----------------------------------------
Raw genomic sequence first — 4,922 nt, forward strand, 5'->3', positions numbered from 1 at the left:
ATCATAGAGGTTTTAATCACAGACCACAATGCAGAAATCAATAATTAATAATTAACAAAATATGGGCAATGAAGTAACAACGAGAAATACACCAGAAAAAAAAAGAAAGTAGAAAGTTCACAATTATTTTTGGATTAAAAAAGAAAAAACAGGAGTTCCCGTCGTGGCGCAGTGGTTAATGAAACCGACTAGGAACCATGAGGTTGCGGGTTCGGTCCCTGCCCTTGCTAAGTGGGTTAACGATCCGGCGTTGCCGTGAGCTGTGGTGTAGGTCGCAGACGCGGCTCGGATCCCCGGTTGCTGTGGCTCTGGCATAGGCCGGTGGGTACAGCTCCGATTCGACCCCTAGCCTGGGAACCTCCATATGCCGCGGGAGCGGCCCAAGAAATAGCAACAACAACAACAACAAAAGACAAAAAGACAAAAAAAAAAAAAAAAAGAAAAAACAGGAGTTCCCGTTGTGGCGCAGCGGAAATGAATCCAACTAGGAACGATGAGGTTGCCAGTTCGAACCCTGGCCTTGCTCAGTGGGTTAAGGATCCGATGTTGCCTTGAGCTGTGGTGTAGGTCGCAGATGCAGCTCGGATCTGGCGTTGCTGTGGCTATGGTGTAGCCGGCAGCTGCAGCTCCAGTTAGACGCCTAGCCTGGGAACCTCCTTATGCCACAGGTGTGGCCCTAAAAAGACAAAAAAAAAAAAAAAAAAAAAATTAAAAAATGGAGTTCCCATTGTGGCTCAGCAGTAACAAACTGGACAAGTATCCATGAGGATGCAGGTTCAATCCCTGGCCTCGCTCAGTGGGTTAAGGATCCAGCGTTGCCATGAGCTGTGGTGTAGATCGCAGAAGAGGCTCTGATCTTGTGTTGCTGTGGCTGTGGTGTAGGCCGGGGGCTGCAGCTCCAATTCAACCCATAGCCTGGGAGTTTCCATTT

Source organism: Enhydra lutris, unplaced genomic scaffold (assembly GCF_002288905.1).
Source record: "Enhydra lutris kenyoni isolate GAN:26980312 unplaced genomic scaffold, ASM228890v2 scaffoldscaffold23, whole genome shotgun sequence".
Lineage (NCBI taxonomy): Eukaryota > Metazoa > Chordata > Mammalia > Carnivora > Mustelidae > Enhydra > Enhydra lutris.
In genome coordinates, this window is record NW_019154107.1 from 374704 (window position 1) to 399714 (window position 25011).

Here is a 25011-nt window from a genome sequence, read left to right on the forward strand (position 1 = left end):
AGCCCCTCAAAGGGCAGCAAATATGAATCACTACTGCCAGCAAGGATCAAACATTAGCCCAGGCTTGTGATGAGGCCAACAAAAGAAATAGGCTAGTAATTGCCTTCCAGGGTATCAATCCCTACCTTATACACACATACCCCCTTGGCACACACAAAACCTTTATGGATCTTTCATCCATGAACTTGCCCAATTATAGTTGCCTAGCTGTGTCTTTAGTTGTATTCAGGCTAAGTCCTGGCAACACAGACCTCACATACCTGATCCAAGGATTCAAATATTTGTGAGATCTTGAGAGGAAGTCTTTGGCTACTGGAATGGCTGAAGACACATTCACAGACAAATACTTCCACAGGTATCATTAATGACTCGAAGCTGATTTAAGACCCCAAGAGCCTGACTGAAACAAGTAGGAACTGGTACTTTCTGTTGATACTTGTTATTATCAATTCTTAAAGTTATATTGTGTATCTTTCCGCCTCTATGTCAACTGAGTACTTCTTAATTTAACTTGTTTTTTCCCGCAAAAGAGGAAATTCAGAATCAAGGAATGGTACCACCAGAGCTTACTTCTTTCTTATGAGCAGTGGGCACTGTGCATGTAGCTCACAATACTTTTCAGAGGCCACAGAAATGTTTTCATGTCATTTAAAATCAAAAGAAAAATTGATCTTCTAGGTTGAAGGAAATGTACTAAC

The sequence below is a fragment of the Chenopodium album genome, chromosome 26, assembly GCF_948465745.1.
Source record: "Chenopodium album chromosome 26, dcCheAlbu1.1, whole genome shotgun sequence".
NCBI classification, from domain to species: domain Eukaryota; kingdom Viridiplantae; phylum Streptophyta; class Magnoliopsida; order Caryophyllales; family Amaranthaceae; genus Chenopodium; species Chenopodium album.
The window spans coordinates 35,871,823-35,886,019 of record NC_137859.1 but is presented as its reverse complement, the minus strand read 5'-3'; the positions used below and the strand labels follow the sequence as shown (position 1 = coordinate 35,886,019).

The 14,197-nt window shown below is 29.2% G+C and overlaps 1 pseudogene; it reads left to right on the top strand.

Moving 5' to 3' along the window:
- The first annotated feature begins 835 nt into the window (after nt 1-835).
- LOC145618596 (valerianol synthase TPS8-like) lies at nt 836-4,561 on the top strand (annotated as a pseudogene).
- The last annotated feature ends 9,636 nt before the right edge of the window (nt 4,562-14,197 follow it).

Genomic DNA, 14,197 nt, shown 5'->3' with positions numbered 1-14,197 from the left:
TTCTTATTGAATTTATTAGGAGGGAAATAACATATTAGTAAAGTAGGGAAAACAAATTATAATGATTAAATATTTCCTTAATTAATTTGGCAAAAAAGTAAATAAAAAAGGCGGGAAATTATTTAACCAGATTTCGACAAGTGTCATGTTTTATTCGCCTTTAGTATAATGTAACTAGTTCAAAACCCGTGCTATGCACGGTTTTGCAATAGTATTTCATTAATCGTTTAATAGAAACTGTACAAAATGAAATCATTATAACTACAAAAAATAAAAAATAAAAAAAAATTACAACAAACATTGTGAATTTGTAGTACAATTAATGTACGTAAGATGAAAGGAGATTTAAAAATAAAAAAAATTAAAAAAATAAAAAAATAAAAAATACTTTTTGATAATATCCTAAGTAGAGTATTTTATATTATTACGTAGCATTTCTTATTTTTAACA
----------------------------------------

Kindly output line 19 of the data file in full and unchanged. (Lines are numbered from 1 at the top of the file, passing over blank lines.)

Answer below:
TTCTTATTGAATTTATTAGGAGGGAAATAACATATTAGTAAAGTAGGGAAAACAAATTATAATGATTAAATATTTCCTTAATTAATTTGGCAAAAAAGTAAATAAAAAAGGCGGGAAATTATTTAACCAGATTTCGACAAGTGTCATGTTTTATTCGCCTTTAGTATAATGTAACTAGTTCAAAACCCGTGCTATGCACGGTTTTGCAATAGTATTTCATTAATCGTTTAATAGAAACTGTACAAAATGAAATCATTATAACTACAAAAAATAAAAAATAAAAAAAAATTACAACAAACATTGTGAATTTGTAGTACAATTAATGTACGTAAGATGAAAGGAGATTTAAAAATAAAAAAAATTAAAAAAATAAAAAAATAAAAAATACTTTTTGATAATATCCTAAGTAGAGTATTTTATATTATTACGTAGCATTTCTTATTTTTAACA